John Schofield is a professor in the Archaeology Department at the University of York, where he specializes in Cultural Heritage Management and the application of archaeological methods to “wicked” problems of the contemporary world. Prior to his appointment at York in 2010 John held heritage protection and policy positions with English Heritage, England’s national heritage advisory body. Address for correspondence: Department of Archaeology, University of York, The King's Manor, York YO1 7EP, UK.

Jerry Aylmer, Imperial College London

Jerry Aylmer is a conservation scientist whose MSc thesis research at Imperial College London evaluated strategies to reduce plastic-bag use in Galapagos, in partnership with the Galapagos Conservation Trust. He has recently worked on island species and habitat conservation in Mauritius and managed ocal plastics initiatives in Malaysia. Prior to the MSc Jerry had a 15-year engineering and corporate business career in the oil and gas sector.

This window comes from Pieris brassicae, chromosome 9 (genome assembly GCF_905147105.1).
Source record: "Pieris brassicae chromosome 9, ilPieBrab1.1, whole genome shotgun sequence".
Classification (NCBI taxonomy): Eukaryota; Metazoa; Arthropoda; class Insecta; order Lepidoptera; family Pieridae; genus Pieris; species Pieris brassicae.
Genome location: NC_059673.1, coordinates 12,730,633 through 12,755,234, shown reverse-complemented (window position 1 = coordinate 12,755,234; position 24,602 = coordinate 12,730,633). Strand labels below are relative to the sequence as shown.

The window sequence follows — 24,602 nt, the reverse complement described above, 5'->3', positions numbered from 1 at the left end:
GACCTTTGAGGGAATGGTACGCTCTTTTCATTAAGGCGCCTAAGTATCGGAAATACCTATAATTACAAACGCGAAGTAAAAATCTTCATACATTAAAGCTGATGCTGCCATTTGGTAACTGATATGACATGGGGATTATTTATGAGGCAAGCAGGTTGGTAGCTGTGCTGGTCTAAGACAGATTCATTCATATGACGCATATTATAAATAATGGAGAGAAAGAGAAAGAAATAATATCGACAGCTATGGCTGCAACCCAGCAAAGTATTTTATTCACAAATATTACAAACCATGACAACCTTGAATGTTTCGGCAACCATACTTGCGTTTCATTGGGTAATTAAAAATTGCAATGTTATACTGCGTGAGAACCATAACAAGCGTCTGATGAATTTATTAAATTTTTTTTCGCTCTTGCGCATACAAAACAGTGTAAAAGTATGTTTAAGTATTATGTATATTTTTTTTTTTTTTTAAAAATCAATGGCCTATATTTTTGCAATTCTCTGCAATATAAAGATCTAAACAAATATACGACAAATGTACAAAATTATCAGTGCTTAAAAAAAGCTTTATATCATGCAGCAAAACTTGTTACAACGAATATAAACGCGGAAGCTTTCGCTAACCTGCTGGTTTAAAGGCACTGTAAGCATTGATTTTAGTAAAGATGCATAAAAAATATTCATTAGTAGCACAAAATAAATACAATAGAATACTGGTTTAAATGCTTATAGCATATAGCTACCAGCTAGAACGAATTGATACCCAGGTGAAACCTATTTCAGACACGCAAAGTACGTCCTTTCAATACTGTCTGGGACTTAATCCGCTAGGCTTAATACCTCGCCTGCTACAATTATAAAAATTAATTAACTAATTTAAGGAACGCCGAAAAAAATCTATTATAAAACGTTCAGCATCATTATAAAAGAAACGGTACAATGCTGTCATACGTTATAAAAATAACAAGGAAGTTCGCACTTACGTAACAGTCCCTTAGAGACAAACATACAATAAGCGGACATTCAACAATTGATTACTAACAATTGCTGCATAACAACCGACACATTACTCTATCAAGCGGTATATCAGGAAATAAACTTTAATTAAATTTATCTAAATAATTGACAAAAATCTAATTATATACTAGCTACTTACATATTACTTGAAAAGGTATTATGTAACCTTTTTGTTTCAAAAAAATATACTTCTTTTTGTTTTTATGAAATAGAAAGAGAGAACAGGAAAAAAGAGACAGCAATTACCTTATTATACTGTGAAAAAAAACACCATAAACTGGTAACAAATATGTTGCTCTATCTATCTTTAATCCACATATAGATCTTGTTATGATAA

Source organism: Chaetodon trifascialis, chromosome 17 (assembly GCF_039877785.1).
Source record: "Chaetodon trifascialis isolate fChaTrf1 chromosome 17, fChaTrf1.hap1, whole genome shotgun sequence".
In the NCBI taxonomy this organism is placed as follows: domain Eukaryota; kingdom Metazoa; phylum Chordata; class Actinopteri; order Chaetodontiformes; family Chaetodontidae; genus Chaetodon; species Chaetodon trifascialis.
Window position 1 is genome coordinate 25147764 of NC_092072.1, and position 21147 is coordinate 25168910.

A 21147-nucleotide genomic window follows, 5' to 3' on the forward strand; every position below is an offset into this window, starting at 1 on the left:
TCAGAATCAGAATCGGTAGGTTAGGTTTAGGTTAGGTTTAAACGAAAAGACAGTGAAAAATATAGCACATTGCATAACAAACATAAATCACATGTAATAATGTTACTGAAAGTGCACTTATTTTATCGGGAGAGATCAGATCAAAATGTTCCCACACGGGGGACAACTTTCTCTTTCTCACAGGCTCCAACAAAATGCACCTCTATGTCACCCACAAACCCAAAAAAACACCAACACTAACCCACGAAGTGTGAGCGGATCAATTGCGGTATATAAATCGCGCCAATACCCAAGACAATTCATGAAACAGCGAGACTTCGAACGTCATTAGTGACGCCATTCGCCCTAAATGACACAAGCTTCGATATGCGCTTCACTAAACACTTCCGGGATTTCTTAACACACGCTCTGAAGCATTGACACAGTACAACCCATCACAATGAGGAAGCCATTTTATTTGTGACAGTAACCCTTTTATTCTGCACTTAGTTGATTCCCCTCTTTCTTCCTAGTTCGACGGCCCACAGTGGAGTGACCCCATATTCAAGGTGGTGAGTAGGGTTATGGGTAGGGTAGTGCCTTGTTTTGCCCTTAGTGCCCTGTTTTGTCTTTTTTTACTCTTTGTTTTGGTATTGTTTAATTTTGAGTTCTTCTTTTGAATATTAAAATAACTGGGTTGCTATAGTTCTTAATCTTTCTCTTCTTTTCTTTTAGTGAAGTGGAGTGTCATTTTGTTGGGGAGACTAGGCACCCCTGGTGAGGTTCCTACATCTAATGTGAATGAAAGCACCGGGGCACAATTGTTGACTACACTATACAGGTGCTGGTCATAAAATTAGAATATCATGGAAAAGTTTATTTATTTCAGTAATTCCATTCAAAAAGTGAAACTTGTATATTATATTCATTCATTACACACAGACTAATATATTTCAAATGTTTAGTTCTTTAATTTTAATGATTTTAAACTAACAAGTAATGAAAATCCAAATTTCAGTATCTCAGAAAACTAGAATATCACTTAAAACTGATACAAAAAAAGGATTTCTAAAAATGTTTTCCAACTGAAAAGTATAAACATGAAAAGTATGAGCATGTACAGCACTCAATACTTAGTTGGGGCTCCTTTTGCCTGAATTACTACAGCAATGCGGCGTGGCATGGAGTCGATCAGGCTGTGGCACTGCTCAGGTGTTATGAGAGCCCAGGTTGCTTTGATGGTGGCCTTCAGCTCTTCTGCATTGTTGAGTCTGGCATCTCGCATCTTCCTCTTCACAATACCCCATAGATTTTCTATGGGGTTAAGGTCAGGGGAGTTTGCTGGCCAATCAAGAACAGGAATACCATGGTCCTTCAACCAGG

Andy Donnelly, Galapagos Conservation Trust and Enviropartner UK Ltd

Andy Donnelly is a cross sector partnership specialist with a marine science background. Previously Head of Programmes for Earthwatch Australia and Senior Scientist with the UK Joint Nature Conservation Committee, he is now Director of Enviropartner, a consultancy developing partnerships for education and conservation outcomes. His primary client is the Galapagos Conservation Trust, where he leads their Flagship programmes including Plastic Pollution Free Galapagos. Address for correspondence: Galapagos Conservation Trust, Charles Darwin Suite, 7–14 Great Dover St, London SE1 4YR UK.

Jen Jones, University of Exeter

Jen Jones is a marine biologist and PhD student at the University of Exeter. She is also the Head of Programmes for the Galapagos Conservation Trust, a UK NGO that coordinates multi-disciplinary conservation and sustainability programmes in the Galapagos Islands, Ecuador. Along with AD, she designed and developed the Plastic Pollution Free Galapagos Programme that began in 2018. Address for correspondence: Biosciences, College of Life and Environmental Sciences, Geoffrey Pope, University of Exeter, Stocker Road, Exeter, EX4 4QD, UK.

Juan Pablo Muñoz-Pérez, USFQ-UNC-Galápagos Science Center, Galápagos, Ecuador, and School of Science and Engineering, University of the Sunshine Coast, Australia